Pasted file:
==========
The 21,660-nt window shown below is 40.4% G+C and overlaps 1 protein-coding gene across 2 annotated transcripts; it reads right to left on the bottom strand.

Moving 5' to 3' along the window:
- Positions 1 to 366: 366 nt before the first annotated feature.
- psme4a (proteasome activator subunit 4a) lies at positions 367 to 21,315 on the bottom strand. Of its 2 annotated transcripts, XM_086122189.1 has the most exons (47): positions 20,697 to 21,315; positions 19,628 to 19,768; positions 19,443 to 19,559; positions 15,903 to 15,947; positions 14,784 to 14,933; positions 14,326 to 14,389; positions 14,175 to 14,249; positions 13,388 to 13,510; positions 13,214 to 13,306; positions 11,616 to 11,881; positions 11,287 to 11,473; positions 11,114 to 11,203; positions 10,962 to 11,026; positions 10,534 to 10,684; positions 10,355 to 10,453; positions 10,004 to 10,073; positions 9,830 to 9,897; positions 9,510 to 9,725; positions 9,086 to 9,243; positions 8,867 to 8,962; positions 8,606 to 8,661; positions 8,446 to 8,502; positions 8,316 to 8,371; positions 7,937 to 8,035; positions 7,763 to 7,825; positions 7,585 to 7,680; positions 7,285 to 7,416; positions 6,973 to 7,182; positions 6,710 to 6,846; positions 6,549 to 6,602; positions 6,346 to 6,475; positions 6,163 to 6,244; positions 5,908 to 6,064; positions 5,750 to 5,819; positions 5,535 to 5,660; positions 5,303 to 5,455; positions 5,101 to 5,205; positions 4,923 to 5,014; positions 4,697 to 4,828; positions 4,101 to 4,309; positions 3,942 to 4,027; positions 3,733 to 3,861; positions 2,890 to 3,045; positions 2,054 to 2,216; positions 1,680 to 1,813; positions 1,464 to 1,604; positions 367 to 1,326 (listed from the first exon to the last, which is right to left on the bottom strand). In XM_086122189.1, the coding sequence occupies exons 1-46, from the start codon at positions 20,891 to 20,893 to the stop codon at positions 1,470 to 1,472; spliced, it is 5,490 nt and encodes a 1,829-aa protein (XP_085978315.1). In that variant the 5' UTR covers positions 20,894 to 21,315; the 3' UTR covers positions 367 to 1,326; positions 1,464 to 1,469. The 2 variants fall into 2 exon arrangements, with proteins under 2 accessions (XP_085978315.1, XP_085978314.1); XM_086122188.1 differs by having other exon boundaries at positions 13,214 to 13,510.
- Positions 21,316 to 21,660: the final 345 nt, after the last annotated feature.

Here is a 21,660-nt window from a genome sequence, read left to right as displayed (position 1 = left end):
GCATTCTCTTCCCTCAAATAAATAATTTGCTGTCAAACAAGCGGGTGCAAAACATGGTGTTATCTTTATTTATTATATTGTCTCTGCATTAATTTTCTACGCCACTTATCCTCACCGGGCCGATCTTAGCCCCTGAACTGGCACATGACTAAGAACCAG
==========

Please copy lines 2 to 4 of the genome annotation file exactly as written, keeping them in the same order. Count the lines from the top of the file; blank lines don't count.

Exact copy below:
Moving 5' to 3' along the window:
- Positions 1 to 366: 366 nt before the first annotated feature.
- psme4a (proteasome activator subunit 4a) lies at positions 367 to 21,315 on the bottom strand. Of its 2 annotated transcripts, XM_086122189.1 has the most exons (47): positions 20,697 to 21,315; positions 19,628 to 19,768; positions 19,443 to 19,559; positions 15,903 to 15,947; positions 14,784 to 14,933; positions 14,326 to 14,389; positions 14,175 to 14,249; positions 13,388 to 13,510; positions 13,214 to 13,306; positions 11,616 to 11,881; positions 11,287 to 11,473; positions 11,114 to 11,203; positions 10,962 to 11,026; positions 10,534 to 10,684; positions 10,355 to 10,453; positions 10,004 to 10,073; positions 9,830 to 9,897; positions 9,510 to 9,725; positions 9,086 to 9,243; positions 8,867 to 8,962; positions 8,606 to 8,661; positions 8,446 to 8,502; positions 8,316 to 8,371; positions 7,937 to 8,035; positions 7,763 to 7,825; positions 7,585 to 7,680; positions 7,285 to 7,416; positions 6,973 to 7,182; positions 6,710 to 6,846; positions 6,549 to 6,602; positions 6,346 to 6,475; positions 6,163 to 6,244; positions 5,908 to 6,064; positions 5,750 to 5,819; positions 5,535 to 5,660; positions 5,303 to 5,455; positions 5,101 to 5,205; positions 4,923 to 5,014; positions 4,697 to 4,828; positions 4,101 to 4,309; positions 3,942 to 4,027; positions 3,733 to 3,861; positions 2,890 to 3,045; positions 2,054 to 2,216; positions 1,680 to 1,813; positions 1,464 to 1,604; positions 367 to 1,326 (listed from the first exon to the last, which is right to left on the bottom strand). In XM_086122189.1, the coding sequence occupies exons 1-46, from the start codon at positions 20,891 to 20,893 to the stop codon at positions 1,470 to 1,472; spliced, it is 5,490 nt and encodes a 1,829-aa protein (XP_085978315.1). In that variant the 5' UTR covers positions 20,894 to 21,315; the 3' UTR covers positions 367 to 1,326; positions 1,464 to 1,469. The 2 variants fall into 2 exon arrangements, with proteins under 2 accessions (XP_085978315.1, XP_085978314.1); XM_086122188.1 differs by having other exon boundaries at positions 13,214 to 13,510.